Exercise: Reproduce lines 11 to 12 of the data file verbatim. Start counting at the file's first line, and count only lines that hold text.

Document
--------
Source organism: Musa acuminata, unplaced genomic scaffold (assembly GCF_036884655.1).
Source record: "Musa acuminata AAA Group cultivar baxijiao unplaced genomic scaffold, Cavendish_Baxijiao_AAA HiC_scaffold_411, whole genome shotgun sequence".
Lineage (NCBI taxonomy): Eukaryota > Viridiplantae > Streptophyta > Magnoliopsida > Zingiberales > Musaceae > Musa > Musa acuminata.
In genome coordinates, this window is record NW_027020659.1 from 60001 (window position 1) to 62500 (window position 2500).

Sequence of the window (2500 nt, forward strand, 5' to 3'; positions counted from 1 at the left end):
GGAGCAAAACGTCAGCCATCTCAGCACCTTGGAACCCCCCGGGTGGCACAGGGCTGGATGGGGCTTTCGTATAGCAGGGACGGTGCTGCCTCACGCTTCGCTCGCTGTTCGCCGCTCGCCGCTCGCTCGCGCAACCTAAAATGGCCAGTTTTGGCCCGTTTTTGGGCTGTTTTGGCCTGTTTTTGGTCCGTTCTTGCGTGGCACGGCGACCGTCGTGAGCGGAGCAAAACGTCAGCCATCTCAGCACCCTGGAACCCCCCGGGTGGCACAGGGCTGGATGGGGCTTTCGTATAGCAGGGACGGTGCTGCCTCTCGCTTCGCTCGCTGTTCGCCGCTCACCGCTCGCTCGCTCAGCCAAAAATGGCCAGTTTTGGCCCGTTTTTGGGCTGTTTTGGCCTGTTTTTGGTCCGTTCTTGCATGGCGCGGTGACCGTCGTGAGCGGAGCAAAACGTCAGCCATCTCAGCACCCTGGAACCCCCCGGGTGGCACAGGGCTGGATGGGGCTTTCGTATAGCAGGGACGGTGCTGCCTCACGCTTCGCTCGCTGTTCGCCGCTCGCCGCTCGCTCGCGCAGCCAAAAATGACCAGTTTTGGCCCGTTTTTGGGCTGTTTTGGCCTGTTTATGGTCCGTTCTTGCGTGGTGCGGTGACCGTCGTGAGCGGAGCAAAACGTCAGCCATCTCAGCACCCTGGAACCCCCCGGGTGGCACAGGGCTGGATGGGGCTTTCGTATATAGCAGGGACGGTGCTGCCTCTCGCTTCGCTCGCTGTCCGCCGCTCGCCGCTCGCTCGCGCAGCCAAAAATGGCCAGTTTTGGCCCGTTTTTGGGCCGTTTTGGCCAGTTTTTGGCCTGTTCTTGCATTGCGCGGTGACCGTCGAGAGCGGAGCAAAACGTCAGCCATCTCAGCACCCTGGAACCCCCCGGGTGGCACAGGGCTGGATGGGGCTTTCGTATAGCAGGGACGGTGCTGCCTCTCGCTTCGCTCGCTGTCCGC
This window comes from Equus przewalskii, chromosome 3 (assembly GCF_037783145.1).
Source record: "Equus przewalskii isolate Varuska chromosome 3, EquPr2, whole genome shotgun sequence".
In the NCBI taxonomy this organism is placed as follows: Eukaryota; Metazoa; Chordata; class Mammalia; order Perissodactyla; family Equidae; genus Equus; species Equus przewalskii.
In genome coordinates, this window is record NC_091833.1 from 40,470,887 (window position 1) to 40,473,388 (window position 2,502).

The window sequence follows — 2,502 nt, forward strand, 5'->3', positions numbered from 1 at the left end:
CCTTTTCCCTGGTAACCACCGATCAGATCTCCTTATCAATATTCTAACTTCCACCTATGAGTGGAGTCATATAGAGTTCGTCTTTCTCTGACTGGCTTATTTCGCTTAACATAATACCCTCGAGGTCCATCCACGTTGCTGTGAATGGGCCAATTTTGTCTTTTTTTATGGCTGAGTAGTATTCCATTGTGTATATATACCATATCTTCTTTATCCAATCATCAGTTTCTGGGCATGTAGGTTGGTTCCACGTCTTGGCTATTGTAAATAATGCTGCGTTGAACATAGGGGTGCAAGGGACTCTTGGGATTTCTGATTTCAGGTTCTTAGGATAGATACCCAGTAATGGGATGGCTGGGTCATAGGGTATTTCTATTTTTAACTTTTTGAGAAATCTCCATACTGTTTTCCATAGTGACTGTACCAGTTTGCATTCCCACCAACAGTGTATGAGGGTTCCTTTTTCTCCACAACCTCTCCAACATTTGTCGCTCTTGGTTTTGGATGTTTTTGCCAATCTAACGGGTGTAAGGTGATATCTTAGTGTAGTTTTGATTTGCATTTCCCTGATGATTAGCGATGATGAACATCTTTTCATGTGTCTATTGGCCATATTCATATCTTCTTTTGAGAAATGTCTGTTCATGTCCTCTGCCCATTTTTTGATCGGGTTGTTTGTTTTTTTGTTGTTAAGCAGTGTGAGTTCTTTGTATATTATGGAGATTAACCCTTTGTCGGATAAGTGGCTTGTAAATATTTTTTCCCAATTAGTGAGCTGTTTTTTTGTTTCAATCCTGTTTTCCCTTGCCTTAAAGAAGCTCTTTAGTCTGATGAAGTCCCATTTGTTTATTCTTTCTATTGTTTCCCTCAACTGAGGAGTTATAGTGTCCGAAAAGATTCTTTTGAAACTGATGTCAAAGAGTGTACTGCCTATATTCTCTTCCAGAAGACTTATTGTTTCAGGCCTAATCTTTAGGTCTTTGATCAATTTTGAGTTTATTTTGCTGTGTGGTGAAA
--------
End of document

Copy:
The window sequence follows — 2,502 nt, forward strand, 5'->3', positions numbered from 1 at the left end:
CCTTTTCCCTGGTAACCACCGATCAGATCTCCTTATCAATATTCTAACTTCCACCTATGAGTGGAGTCATATAGAGTTCGTCTTTCTCTGACTGGCTTATTTCGCTTAACATAATACCCTCGAGGTCCATCCACGTTGCTGTGAATGGGCCAATTTTGTCTTTTTTTATGGCTGAGTAGTATTCCATTGTGTATATATACCATATCTTCTTTATCCAATCATCAGTTTCTGGGCATGTAGGTTGGTTCCACGTCTTGGCTATTGTAAATAATGCTGCGTTGAACATAGGGGTGCAAGGGACTCTTGGGATTTCTGATTTCAGGTTCTTAGGATAGATACCCAGTAATGGGATGGCTGGGTCATAGGGTATTTCTATTTTTAACTTTTTGAGAAATCTCCATACTGTTTTCCATAGTGACTGTACCAGTTTGCATTCCCACCAACAGTGTATGAGGGTTCCTTTTTCTCCACAACCTCTCCAACATTTGTCGCTCTTGGTTTTGGATGTTTTTGCCAATCTAACGGGTGTAAGGTGATATCTTAGTGTAGTTTTGATTTGCATTTCCCTGATGATTAGCGATGATGAACATCTTTTCATGTGTCTATTGGCCATATTCATATCTTCTTTTGAGAAATGTCTGTTCATGTCCTCTGCCCATTTTTTGATCGGGTTGTTTGTTTTTTTGTTGTTAAGCAGTGTGAGTTCTTTGTATATTATGGAGATTAACCCTTTGTCGGATAAGTGGCTTGTAAATATTTTTTCCCAATTAGTGAGCTGTTTTTTTGTTTCAATCCTGTTTTCCCTTGCCTTAAAGAAGCTCTTTAGTCTGATGAAGTCCCATTTGTTTATTCTTTCTATTGTTTCCCTCAACTGAGGAGTTATAGTGTCCGAAAAGATTCTTTTGAAACTGATGTCAAAGAGTGTACTGCCTATATTCTCTTCCAGAAGACTTATTGTTTCAGGCCTAATCTTTAGGTCTTTGATCAATTTTGAGTTTATTTTGCTGTGTGGTGAAA